Aker Solutions has unveiled a new, low-cost semi-submersible rig design for marginal field development
As marginal field development becomes a more serious concern for operators and engineers, new innovation in the rig market is beginning to reflect the changing concerns of the industry. With day rates and utilisation so low, many rigs, whether semi-submersible or jack-up, can be overdesigned and over-equipped for the jobs they need to do. This has already been seen in the intervention market, where newer and more capable vessels are replacing costlier workover rigs.
Marginal field development has, so far, been restricted to subsea tie-backs to nearby existing infrastructure. However, as these marginal fields are beginning to take priority – in the UK and Norwegian continental shelves especially – operators are after efficient solutions for field development, which can maximise production at minimal cost. A number of initiatives have already been introduced for fixed platforms such as subsea on Slim Legs (Statoil), Subsea on a Stick (Kværner), and STEP (Det norske and Aker Solutions).
However, a new approach has been suggested by Aker Solutions. Its latest Lean Semi™ design is intended to help bring fields of up to 300 million barrels of oil equivalent on stream. Suitable for water depths of 100-400m, it is lighter, cheaper and faster to produce than other semi-subs on the market.
Lean if you want to go faster
Aker embarked on the rig design tasked with achieving a 60,000 bpd production capacity with reduced investment and hire costs.
The topside itself weighs around 6,000 metric tonnes – making the Lean Semi up to 30% lighter than comparable rigs – and has a displacement of 22,500 tonnes. The platform design uses a combination of elements from two proven designs for the North Sea and the Gulf of Mexico and is the result, the company says, of “a painstaking review of every single platform item.”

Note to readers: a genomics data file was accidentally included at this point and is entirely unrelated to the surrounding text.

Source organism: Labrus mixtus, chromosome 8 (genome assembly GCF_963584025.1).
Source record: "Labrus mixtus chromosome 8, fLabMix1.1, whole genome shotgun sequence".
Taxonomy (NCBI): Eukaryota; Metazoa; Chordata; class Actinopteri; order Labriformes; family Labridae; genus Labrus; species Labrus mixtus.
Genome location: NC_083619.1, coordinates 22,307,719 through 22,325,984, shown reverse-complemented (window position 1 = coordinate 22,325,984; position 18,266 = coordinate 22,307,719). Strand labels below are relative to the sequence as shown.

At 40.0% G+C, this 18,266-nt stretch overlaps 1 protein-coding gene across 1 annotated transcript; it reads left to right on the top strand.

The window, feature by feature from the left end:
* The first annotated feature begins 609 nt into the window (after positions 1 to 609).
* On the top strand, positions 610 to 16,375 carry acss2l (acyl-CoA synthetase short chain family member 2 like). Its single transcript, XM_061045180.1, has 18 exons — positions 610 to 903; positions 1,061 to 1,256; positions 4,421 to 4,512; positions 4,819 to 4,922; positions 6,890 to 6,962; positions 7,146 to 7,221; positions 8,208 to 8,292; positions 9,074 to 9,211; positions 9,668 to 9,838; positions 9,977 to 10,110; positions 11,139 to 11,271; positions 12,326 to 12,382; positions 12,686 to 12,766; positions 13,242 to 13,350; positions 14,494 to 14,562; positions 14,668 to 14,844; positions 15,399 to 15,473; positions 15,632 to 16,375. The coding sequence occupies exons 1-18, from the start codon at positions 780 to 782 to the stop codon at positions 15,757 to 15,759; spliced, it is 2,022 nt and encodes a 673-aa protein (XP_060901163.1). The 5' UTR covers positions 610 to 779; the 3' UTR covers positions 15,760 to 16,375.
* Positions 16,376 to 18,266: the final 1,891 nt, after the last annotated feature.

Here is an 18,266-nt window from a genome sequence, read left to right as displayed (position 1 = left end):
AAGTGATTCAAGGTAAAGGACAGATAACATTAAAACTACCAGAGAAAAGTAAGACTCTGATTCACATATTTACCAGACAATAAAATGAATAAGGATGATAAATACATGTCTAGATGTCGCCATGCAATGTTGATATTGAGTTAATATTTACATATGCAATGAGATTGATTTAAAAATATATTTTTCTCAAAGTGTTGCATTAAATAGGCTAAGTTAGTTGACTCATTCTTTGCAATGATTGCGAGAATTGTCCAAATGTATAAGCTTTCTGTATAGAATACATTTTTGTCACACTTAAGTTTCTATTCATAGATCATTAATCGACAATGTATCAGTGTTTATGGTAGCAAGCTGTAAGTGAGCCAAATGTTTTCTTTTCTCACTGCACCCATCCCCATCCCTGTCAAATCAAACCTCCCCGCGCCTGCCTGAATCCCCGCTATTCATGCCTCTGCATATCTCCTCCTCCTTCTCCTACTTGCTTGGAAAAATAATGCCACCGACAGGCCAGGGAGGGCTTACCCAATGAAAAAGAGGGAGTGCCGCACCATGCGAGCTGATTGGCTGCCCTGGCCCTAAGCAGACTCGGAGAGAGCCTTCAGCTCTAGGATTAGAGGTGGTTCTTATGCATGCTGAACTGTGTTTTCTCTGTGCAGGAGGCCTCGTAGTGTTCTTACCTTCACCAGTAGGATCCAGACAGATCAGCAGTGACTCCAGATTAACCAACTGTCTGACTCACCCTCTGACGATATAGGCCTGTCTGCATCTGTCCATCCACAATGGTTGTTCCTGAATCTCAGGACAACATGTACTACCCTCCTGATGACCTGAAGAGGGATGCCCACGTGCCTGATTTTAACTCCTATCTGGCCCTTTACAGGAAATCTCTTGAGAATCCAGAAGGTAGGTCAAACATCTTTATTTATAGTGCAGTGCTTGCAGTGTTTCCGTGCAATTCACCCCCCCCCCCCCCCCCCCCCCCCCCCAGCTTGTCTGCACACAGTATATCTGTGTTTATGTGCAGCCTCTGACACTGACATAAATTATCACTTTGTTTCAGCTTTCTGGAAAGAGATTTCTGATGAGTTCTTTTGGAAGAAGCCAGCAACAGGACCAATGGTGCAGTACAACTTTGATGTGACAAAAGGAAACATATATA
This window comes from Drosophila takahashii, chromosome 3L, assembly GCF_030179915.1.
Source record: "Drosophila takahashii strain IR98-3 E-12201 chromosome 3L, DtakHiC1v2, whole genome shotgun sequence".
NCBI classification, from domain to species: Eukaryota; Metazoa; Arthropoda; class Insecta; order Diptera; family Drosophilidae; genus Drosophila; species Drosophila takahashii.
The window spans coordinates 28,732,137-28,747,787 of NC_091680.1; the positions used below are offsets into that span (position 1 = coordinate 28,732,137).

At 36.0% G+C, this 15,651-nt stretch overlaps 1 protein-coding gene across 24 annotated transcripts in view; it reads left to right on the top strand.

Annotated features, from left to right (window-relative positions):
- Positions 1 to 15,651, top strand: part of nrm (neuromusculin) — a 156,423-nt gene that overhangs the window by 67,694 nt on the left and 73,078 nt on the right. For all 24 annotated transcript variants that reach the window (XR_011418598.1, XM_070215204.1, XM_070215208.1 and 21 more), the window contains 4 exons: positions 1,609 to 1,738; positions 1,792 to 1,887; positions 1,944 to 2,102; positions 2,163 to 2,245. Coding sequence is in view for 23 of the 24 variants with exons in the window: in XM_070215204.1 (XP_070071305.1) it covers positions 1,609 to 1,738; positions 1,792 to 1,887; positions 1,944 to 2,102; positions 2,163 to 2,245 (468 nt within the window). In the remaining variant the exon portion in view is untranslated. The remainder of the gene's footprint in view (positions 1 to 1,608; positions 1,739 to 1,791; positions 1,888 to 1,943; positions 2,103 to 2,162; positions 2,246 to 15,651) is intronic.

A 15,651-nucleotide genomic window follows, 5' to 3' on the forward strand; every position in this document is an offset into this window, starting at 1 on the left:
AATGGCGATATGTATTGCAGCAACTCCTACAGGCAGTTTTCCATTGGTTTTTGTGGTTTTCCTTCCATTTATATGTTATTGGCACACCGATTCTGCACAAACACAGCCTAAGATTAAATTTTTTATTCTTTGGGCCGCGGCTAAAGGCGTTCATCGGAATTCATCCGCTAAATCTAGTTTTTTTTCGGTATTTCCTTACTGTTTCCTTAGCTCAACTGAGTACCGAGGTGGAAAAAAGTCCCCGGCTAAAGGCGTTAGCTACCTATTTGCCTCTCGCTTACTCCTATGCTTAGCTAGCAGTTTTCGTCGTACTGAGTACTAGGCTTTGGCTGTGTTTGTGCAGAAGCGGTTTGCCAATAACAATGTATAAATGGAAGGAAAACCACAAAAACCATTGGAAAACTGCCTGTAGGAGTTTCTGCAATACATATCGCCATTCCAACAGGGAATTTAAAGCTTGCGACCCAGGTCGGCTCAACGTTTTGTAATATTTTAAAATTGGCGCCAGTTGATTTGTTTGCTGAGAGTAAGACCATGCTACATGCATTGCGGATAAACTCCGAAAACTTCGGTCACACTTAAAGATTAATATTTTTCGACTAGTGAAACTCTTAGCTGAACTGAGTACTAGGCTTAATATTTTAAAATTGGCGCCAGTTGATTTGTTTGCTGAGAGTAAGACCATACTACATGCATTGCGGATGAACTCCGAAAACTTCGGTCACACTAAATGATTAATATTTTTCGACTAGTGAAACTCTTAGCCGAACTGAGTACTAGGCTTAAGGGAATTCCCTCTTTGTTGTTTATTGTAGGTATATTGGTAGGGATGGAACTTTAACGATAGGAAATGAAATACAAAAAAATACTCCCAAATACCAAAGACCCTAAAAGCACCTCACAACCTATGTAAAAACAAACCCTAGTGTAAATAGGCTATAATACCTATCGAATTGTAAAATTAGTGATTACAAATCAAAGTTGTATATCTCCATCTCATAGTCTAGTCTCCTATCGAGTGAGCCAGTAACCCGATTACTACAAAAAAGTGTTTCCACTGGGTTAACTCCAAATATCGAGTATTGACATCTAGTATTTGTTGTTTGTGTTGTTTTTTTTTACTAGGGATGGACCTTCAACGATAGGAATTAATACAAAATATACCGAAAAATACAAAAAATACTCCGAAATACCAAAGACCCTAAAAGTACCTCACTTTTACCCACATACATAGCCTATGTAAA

It features an unmanned hull combined with a single flat top deck to ensure its structural integrity. The hull is designed without manned spaces and without connection between the pump rooms in the four quadrants. Ballasting and de-ballasting is performed by two caisson pumps in each column.
The deck is then integrated with the hull via a wet truss, which allows for wave impact with the lower part of the structure. This design also allows for more flexibility in the rig’s production schedule, as well as in deployment. The streamlined setup means that platform delivery time has also been reduced to around 29 months.
“We envisage these platforms will be ideal in developing marginal resources that are located next to bigger fields with excess processing capacity,” said Valborg Lundegaard, head of Aker Solutions’ engineering business. “The concept combines lean design philosophy with the highest levels of safety.”
The topside is also designed to use standardised equipment, meaning equipment skids and small modules can be placed easily and directly on the deck. In this case, skid-based topside equipment is provided by Fjords Processing and covers separation, electrostatic dehydration, water treatment and sand treatment.
Aker explained to InnovOil that its design philosophy in approaching the rig was to focus on “need-to-have, instead of nice-to-have.” This thinking will be vital as marginal development plans continue to contend with price pressures, but with a stripped-down approach, new ideas like the Lean Semi™ could ensure these plans are possible.